I am looking for work and find many employers are asking me to submit job applications online. One employer even asked for a video resume. Although I know we are in a tough economy, sometimes I wonder whether I haven’t found a job because of my age or because I was born in another country. What laws protect me when I apply on-line for a job?


California’s Fair Employment and Housing Act and federal Equal Employment Opportunity Act protect applicants from many forms of discrimination, including age and national origin discrimination. These laws also protect employees from discrimination in recruiting and hiring.
The laws protecting employees from discrimination do not expressly prohibit the use of specific technologies or methods for selecting employees, and there is nothing that prevents employers from advertising on-line or requesting on-line job applications. In the U.S., 77.3% of the population are Internet users. According to one recent study, the use of the Internet by employers and job seekers has increased over 60% in the last 5 years.

In an effort to protect applicants from national origin discrimination, the U.S. Justice Department recently issued best practices for employers who post ads on-line or require on-line applications. Some of the best practices are:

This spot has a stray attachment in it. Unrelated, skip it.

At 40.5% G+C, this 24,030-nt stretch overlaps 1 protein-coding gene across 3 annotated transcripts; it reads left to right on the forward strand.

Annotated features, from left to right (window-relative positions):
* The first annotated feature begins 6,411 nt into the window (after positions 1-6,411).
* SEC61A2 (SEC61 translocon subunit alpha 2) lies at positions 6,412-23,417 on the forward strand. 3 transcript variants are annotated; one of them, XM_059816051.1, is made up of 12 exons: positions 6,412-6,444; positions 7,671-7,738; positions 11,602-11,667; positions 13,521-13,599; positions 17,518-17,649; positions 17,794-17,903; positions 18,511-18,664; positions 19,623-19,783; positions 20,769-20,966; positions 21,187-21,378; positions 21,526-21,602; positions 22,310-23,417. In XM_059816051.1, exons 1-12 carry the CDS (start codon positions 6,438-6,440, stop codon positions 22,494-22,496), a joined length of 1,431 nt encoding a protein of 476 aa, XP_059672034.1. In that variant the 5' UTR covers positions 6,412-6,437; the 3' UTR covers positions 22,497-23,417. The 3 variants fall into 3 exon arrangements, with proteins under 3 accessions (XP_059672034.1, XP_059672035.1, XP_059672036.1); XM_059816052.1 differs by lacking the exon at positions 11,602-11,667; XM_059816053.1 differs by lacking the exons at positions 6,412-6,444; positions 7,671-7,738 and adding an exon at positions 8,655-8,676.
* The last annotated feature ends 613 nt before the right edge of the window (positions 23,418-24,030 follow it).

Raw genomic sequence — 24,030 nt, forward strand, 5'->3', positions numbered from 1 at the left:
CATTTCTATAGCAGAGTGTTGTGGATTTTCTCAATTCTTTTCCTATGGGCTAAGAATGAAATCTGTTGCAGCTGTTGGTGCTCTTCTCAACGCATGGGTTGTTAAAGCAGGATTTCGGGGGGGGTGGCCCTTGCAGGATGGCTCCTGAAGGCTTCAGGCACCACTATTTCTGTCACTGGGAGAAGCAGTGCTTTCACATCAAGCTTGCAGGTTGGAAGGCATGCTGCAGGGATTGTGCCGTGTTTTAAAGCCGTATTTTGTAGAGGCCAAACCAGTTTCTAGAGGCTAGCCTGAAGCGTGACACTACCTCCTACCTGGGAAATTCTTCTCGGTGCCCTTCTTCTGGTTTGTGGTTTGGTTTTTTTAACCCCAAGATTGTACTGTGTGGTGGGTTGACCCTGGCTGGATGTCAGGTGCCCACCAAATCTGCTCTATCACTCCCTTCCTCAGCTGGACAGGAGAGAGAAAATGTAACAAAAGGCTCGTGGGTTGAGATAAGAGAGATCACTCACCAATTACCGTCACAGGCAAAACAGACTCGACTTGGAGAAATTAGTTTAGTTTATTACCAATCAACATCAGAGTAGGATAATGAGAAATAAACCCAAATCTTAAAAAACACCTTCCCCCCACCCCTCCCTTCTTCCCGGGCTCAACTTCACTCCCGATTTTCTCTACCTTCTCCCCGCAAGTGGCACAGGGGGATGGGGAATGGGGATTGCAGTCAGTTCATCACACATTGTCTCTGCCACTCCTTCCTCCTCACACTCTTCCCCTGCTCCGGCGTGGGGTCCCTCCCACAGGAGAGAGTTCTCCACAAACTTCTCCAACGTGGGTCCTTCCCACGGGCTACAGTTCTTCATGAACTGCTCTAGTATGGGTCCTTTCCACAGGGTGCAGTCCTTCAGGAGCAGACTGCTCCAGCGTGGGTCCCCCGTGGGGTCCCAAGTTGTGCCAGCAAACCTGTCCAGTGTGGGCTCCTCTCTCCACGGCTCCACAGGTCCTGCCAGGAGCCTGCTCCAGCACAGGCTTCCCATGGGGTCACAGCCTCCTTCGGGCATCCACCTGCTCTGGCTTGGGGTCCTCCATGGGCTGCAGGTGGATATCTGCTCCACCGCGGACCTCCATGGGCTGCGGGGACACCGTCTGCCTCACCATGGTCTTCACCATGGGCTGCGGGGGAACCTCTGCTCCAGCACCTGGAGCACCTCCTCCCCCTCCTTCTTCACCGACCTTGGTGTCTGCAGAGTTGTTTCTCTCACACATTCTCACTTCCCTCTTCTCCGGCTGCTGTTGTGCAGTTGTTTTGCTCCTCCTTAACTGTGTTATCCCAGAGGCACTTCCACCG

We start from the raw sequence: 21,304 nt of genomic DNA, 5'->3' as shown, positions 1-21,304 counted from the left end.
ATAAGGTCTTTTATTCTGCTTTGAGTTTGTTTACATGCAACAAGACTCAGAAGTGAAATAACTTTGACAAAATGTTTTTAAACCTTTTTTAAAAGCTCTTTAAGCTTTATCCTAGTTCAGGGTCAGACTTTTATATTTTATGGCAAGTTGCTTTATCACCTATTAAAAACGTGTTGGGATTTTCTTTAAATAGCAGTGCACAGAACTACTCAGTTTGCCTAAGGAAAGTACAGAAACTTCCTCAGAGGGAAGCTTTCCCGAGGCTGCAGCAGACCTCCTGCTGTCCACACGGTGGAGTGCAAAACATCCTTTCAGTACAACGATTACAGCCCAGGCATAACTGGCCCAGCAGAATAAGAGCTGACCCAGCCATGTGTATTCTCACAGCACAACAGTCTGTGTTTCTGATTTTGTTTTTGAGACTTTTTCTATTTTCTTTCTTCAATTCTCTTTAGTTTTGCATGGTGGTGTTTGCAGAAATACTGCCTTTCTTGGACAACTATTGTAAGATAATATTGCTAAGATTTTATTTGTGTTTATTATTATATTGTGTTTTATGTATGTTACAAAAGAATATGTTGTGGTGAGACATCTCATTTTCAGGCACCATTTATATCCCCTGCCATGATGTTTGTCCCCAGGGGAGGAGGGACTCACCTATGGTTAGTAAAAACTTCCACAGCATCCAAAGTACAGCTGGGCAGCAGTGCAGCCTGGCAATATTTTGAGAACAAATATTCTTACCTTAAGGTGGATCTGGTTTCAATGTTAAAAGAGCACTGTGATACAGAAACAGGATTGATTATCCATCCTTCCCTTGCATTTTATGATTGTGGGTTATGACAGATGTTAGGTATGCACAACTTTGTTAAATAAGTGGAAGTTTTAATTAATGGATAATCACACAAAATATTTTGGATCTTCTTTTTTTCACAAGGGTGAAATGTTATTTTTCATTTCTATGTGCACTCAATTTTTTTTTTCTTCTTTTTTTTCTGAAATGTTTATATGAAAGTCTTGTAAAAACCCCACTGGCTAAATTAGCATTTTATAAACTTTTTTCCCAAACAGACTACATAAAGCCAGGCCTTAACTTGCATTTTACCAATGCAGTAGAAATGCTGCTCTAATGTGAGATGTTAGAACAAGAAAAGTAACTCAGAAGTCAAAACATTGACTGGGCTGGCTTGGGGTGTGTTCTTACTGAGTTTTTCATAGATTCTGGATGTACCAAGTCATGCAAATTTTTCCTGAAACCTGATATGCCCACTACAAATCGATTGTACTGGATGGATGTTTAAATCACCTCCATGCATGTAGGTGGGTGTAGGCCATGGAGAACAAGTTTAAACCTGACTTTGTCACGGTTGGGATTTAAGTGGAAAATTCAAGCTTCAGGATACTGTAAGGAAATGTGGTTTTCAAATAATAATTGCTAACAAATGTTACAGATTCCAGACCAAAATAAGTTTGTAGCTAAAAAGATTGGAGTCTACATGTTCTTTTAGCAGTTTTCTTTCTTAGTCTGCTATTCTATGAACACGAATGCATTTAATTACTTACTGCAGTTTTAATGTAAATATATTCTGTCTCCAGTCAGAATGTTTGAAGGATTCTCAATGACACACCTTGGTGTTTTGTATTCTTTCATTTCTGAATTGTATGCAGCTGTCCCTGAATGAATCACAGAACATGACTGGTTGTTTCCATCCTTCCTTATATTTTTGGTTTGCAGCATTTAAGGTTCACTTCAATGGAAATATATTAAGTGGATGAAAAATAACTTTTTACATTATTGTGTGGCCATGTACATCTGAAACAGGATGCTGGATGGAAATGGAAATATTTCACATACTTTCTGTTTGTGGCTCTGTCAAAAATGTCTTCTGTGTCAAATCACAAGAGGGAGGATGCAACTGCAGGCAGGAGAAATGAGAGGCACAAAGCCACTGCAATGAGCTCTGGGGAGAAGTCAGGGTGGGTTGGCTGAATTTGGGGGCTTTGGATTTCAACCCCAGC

• Treat U.S. citizens, lawful permanent residents, temporary residents, asylees, and refugees equally in recruitment or hiring.
  • Implement equal employment practices, including refraining from discriminating on the basis of national origin, and/or immigration and citizenship status.
  • Avoid making the assumption that only U.S. citizens are authorized to work in the United States.
  • Allow all employees (including non-U.S. citizens) to provide any permissible documents to establish their identity or work authorization during the employment verification process.
  • Avoid the following language in job postings:
  • “Only U.S. Citizens”
  • “Citizenship requirement” (Unless U.S. citizenship is required by law, regulation, executive order, or government contract.)
  • “Only U.S. Citizens or Green Card Holders”
    “H-1Bs Only”
  • “Must have a U.S. Passport”
  • “Must have a green card”

The Equal Employment Opportunity Commission (EEOC) issued an opinion last year stating that requiring video resumes does not violate anti-discrimination laws because a video resume is equivalent to meeting an individual during the application process and observing that he or she is a member of a protected class. The important step is what an employer does after receiving the information. The EEOC states that the anti-discrimination laws prohibit “not only decisions driven by . . . animosity, but also decisions infected by stereotyped thinking.” It is important for employers to make sure they are making hiring decisions based on objective qualifications of the applicant, and not conscious or unconscious bias.

Job seekers should be sensitive to questions asked by employers in advertisements and during interviews. A follow up contact with a prospective employer may provide information on why you were not selected for an interview or selected for a job. The Department of Labor has useful information for job seekers at

To learn more about discrimination in hiring, or if you suspect that you have been a victim of discrimination, you may contact the EEOC at
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